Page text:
An application: Test whether a transformation is monotonic

I used the IsIncr function to address a general question: Can you detect whether an unknown univariate function is monotonic increasing?

In a recent project, I was modeling the cumulative distribution function (CDF) of an unknown continuous distribution. By definition, a CDF must be increasing, but for some values of the parameters, the model is not an increasing function. I needed to identify these "infeasible" parameter values in a quick and reliable manner.

Mathematically, an increasing function, F, has the property that for every increasing sequence, {x_i}, the image of that sequence, {F(x_i)}, is also increasing. Numerically, you can generate an increasing sequence in the domain and ask whether the image of that sequence is also increasing.

Here's an example. Suppose you want to test whether the following functions are increasing:
F1(x) = (5 - 4*x) log( x/(1-x) )
F2(x) = (5 - 5.2*x) log( x/(1-x) )
The functions are defined on the domain (0, 1). The following program defines an increasing sequence on (0,1) and tests whether the image of the sequence is also increasing for F1 and for F2:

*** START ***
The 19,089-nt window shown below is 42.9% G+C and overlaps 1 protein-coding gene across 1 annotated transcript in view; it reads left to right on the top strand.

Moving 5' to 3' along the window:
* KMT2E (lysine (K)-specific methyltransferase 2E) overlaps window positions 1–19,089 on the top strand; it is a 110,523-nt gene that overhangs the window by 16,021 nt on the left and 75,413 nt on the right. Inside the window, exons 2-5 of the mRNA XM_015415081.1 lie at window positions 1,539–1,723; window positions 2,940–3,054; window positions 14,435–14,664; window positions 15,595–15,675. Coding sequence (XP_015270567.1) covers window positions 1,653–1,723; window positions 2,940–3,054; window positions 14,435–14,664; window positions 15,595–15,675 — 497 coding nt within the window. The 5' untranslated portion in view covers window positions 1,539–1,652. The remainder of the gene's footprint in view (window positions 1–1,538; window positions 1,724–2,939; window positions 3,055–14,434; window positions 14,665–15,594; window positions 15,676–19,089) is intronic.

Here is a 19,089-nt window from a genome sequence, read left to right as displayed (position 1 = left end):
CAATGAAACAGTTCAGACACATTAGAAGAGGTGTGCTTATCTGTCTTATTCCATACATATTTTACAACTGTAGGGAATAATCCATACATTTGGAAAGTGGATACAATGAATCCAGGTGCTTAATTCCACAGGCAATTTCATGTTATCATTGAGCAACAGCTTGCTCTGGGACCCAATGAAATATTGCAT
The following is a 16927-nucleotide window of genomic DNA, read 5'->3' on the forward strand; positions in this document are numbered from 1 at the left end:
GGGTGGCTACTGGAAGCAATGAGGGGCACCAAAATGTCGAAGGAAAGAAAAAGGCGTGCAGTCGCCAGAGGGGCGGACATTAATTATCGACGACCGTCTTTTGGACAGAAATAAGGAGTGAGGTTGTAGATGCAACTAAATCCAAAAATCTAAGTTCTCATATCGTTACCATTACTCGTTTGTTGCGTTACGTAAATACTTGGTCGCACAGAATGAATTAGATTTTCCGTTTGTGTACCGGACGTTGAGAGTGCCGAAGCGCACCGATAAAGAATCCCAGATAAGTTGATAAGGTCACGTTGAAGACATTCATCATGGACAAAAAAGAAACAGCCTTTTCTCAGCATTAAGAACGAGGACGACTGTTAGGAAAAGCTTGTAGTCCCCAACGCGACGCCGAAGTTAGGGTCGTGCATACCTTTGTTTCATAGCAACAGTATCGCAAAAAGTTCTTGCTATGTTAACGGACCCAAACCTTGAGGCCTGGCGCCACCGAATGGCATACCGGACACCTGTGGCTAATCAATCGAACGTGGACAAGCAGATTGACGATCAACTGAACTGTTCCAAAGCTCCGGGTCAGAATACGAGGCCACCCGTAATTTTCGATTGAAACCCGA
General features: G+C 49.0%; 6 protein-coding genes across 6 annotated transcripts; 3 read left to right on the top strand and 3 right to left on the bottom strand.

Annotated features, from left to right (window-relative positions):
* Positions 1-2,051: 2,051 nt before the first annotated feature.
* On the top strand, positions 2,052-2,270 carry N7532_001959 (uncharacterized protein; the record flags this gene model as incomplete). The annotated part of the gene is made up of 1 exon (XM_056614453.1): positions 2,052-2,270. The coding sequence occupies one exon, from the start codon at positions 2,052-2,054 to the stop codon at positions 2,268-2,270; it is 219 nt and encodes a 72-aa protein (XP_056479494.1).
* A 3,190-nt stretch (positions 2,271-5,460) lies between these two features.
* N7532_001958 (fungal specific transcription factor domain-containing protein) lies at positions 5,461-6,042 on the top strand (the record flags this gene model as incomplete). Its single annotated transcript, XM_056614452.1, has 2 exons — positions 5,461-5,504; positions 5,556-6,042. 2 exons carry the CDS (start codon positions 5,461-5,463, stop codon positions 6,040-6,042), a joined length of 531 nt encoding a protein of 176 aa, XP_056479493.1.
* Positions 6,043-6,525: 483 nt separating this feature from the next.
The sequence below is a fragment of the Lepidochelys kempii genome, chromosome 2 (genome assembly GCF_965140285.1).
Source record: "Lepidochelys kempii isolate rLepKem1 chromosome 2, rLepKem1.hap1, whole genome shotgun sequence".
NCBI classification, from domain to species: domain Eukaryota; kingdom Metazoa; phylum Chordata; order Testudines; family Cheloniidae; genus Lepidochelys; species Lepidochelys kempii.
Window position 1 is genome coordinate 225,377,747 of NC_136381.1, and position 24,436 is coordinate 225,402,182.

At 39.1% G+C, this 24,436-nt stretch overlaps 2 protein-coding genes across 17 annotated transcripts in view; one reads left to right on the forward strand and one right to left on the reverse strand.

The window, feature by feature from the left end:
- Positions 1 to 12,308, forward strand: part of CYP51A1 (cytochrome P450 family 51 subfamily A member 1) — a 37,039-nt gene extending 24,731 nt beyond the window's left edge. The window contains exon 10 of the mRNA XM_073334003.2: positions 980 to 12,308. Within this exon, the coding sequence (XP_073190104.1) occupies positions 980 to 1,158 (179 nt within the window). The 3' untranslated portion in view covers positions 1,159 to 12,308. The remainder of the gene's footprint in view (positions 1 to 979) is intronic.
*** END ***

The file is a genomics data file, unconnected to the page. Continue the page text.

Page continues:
start Func1(x);
   return (5 - 4*x)#log( x/(1-x) );
start Func2(x);
   return (5 - 5.2*x)#log( x/(1-x) );
dt = 0.005;
x = do(dt, 1-dt, dt);  /* increasing sequence on a fine grid */
y1 = Func1(x);         /* image of sequence under F1 */
y2 = Func2(x);         /* image of sequence under F2 */
b1 = IsIncr(y1);
b2 = IsIncr(y2);
print b1 b2;

The output indicates that the first function in increasing, but the second function is not. The following graph of the second function shows, indeed, that the function is not strictly increasing.

The accuracy of this method depends on choosing a sequence on a fine grid of points in the domain. It assumes that the derivative of the function is bounded so that function cannot quickly increase and decrease on one of the small gaps between consecutive elements of the sequence.